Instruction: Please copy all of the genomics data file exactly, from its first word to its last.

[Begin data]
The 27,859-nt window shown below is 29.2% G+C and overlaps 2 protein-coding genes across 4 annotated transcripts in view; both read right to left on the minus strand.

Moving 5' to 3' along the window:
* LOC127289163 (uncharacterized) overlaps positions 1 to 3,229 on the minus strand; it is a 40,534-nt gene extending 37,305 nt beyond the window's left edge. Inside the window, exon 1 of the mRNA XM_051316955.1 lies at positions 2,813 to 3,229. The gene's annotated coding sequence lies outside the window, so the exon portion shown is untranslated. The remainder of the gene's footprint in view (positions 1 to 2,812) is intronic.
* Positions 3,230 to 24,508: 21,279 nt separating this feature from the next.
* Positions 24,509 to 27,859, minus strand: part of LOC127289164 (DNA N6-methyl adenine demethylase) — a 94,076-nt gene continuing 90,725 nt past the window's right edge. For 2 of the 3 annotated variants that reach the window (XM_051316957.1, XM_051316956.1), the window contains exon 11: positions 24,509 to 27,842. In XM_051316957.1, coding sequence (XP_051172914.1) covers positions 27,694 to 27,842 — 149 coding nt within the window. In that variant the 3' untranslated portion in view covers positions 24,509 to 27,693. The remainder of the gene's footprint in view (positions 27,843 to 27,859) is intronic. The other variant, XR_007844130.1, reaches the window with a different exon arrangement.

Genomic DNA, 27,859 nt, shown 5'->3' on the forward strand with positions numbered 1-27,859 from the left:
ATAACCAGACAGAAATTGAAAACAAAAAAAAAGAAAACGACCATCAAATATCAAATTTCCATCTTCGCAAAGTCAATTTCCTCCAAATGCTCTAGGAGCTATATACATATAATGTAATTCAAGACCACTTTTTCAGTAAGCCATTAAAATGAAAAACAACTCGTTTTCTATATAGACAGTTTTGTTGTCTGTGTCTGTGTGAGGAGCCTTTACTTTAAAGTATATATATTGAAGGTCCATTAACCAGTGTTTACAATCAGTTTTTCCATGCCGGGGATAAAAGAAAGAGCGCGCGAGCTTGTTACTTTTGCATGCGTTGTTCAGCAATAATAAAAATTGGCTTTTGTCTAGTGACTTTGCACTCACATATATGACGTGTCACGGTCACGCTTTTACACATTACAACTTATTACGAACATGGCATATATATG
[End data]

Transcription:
The 27,859-nt window shown below is 29.2% G+C and overlaps 2 protein-coding genes across 4 annotated transcripts in view; both read right to left on the minus strand.

Moving 5' to 3' along the window:
* LOC127289163 (uncharacterized) overlaps positions 1 to 3,229 on the minus strand; it is a 40,534-nt gene extending 37,305 nt beyond the window's left edge. Inside the window, exon 1 of the mRNA XM_051316955.1 lies at positions 2,813 to 3,229. The gene's annotated coding sequence lies outside the window, so the exon portion shown is untranslated. The remainder of the gene's footprint in view (positions 1 to 2,812) is intronic.
* Positions 3,230 to 24,508: 21,279 nt separating this feature from the next.
* Positions 24,509 to 27,859, minus strand: part of LOC127289164 (DNA N6-methyl adenine demethylase) — a 94,076-nt gene continuing 90,725 nt past the window's right edge. For 2 of the 3 annotated variants that reach the window (XM_051316957.1, XM_051316956.1), the window contains exon 11: positions 24,509 to 27,842. In XM_051316957.1, coding sequence (XP_051172914.1) covers positions 27,694 to 27,842 — 149 coding nt within the window. In that variant the 3' untranslated portion in view covers positions 24,509 to 27,693. The remainder of the gene's footprint in view (positions 27,843 to 27,859) is intronic. The other variant, XR_007844130.1, reaches the window with a different exon arrangement.

Genomic DNA, 27,859 nt, shown 5'->3' on the forward strand with positions numbered 1-27,859 from the left:
ATAACCAGACAGAAATTGAAAACAAAAAAAAAGAAAACGACCATCAAATATCAAATTTCCATCTTCGCAAAGTCAATTTCCTCCAAATGCTCTAGGAGCTATATACATATAATGTAATTCAAGACCACTTTTTCAGTAAGCCATTAAAATGAAAAACAACTCGTTTTCTATATAGACAGTTTTGTTGTCTGTGTCTGTGTGAGGAGCCTTTACTTTAAAGTATATATATTGAAGGTCCATTAACCAGTGTTTACAATCAGTTTTTCCATGCCGGGGATAAAAGAAAGAGCGCGCGAGCTTGTTACTTTTGCATGCGTTGTTCAGCAATAATAAAAATTGGCTTTTGTCTAGTGACTTTGCACTCACATATATGACGTGTCACGGTCACGCTTTTACACATTACAACTTATTACGAACATGGCATATATATG